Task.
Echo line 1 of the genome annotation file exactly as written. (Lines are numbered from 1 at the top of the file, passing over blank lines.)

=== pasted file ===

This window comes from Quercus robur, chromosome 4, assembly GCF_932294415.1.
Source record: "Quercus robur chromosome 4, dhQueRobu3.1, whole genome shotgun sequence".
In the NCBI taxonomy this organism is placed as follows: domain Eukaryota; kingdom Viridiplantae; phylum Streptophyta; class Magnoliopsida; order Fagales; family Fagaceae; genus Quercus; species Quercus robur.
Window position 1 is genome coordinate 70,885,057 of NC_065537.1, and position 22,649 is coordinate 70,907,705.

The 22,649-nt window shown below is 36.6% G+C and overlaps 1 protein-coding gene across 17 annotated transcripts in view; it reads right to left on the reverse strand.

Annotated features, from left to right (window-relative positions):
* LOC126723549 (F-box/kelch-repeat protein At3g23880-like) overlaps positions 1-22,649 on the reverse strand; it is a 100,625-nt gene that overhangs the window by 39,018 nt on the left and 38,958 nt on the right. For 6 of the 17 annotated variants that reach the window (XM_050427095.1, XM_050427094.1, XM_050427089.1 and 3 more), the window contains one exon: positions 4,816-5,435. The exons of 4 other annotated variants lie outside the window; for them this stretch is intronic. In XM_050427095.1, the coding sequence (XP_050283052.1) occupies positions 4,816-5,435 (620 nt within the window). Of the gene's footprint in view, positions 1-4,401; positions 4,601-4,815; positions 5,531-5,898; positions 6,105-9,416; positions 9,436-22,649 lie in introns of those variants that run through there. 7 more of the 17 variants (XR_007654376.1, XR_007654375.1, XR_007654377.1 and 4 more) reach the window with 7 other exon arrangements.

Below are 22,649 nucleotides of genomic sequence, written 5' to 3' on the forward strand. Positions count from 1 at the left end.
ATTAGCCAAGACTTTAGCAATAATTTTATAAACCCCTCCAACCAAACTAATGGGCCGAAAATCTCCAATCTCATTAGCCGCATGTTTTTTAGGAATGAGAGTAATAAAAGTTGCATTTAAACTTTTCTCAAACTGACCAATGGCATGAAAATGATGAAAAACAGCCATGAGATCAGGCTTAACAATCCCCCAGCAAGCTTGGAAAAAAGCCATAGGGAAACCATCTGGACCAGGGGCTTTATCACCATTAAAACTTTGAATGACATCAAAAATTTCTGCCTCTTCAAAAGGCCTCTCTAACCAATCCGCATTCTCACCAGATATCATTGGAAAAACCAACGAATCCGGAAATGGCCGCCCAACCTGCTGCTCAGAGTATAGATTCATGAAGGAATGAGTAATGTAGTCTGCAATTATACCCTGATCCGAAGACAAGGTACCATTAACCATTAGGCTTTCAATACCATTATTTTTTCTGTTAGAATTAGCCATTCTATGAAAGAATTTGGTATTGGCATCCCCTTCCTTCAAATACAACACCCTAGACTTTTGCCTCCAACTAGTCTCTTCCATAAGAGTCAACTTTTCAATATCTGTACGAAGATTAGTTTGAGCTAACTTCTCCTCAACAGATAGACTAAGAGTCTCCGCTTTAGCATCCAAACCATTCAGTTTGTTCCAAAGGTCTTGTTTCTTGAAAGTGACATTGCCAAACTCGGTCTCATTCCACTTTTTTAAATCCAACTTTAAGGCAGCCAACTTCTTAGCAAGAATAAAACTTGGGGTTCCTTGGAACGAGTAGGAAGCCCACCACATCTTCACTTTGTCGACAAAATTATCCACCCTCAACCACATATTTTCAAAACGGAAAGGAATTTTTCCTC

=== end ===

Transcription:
This window comes from Quercus robur, chromosome 4, assembly GCF_932294415.1.